By Trish Holder
Sometimes looking back is more fun than looking ahead.
Recently I've embarked on a little ancestral research and found it completely addictive. Turns out looking into one’s genealogical past is a greater timesink than Facebook. But oh the discoveries one can make! In a matter of a week I learned that I’m more Western European than the average Western European, my ancestors have been anchored in North Carolina, Virginia, and Kentucky since the 1700s, and my family tree’s branches occasionally got tangled with others in the forest. Apparently coal mining wasn’t the only thing going on in the hills of Kentucky way back when...
(Separated by a hundred or so years, we can take almost anything with a grain of salt. Besides, how can you judge anyone who lived in the south and didn’t have air conditioning?)
If anything, looking back makes you appreciate what you have. As little as two generations ago there was nothing but farmers and manual laborers in my family. My ancestors fought in wars, raised a startling number of children, and on top of all that they had to make their own whiskey!
Fast forward to now and we are living in a world where 20-somethings scarcely recall a world without Wi-Fi. And boy-oh-boy does this generation have us wringing our hands. The HVAC industry is sweating bullets (ironically) over how to market to the enigmatic Millennial.
All of the research, and believe me there’s a lot of it, seems to boil down to one thing: Millennials care about energy efficiency more than past generations, but probably aren’t willing to pay a premium for high efficiency HVAC equipment. It appears that most will be too strapped by their own college debt.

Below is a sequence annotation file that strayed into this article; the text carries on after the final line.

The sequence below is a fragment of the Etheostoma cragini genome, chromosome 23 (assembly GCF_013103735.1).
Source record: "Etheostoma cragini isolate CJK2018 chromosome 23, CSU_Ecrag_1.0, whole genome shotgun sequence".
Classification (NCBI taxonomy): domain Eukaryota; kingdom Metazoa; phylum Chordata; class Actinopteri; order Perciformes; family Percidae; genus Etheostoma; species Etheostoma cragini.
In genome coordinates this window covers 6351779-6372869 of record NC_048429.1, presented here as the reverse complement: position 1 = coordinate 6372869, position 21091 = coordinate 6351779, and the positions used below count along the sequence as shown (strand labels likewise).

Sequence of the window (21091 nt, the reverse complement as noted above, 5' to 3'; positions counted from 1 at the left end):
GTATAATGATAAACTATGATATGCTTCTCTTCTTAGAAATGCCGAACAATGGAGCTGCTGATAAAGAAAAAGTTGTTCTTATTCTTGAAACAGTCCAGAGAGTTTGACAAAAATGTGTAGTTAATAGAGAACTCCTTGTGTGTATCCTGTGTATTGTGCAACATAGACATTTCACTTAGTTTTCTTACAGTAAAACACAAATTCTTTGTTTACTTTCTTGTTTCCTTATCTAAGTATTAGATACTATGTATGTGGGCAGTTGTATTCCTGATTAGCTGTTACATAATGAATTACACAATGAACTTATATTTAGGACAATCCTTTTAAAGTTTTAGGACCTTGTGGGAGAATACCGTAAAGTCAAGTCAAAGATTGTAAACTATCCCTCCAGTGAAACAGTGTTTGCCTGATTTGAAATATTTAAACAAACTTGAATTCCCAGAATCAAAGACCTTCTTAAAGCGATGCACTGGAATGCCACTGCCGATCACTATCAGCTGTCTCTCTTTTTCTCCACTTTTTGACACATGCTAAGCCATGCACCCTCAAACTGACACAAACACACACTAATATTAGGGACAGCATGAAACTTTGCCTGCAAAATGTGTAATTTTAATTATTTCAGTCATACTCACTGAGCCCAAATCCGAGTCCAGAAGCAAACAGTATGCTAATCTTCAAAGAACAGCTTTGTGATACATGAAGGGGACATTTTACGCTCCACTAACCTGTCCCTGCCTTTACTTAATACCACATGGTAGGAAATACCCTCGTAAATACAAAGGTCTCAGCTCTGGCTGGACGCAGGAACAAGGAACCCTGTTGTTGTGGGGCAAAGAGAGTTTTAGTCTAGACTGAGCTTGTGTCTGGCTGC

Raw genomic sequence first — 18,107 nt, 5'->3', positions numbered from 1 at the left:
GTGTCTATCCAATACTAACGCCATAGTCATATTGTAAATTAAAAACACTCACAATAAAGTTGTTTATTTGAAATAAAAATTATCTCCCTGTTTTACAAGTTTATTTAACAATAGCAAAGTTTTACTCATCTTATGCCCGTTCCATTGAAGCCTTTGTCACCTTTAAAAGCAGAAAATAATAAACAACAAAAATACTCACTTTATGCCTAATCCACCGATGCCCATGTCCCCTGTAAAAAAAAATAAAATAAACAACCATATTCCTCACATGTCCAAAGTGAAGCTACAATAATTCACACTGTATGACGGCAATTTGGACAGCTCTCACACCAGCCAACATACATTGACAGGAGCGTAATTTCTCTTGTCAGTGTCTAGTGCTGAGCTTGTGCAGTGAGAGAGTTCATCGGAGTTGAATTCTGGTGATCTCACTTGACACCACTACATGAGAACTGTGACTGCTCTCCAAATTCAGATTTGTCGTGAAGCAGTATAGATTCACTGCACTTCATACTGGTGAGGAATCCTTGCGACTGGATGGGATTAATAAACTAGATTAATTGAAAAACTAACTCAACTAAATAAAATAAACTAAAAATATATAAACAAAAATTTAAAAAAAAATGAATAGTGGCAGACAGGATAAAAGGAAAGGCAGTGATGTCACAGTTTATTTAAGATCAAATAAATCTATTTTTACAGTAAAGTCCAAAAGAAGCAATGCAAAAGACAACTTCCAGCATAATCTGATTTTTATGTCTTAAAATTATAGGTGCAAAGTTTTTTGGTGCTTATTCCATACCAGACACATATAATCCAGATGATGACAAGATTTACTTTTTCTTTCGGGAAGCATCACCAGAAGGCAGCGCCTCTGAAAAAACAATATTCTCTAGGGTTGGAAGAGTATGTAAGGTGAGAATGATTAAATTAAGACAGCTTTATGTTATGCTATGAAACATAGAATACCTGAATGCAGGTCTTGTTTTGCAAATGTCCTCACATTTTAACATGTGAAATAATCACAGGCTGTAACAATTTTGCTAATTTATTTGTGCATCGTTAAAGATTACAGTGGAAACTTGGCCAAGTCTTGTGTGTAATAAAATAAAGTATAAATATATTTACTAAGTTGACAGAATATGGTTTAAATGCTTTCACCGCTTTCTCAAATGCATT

A Matter of Negotiation?
I’m not exactly surprised to hear about this. In fact, I feel like I’ve been reading this same research for the last eight years.
Don’t get me wrong, I value all kinds of research, but hasn’t the need to "get by" always trumped loftier goals? I suspect my dirt poor ancestors would have loved to purchase younger, fitter mules each year so they could plow those fields a little faster and spend more quality time with their sixteen children. But more often than not it simply wasn’t within their means to do so.
It doesn't mean they weren't open for negotiation. Back in Civil War time you could buy your way out of service with a mule and a cart if they held a value of at least $300.00. That’s how my great grandfather apparently found himself in the War at the age of fifteen. Not exactly a great trade in my opinion, but it goes to show you can persuade someone of just about anything if the perceived value is there. It’s just a matter of negotiation.
I ran across an article recently that raised an interesting point about marketing HVAC to Millennials. It was comparison between the HVAC industry and the automotive industry, and how the latter thrives with financing while the other pretty much expects a paid-in-full check upon delivery. Clearly Millennials are all about purchasing hybrid vehicles even though they cost more. Why? Because nearly all of these purchases are financed!
Unfortunately, the same financing opportunities are not readily available for the purchase of heating and cooling equipment.
All this begs the question: If a kid in the 1800s is willing to go to war in exchange for a mule and a cart, is it so inconceivable that a Millennial might be willing to pay a little interest for a higher efficiency HVAC unit if better financing was available?
Talk amongst yourselves….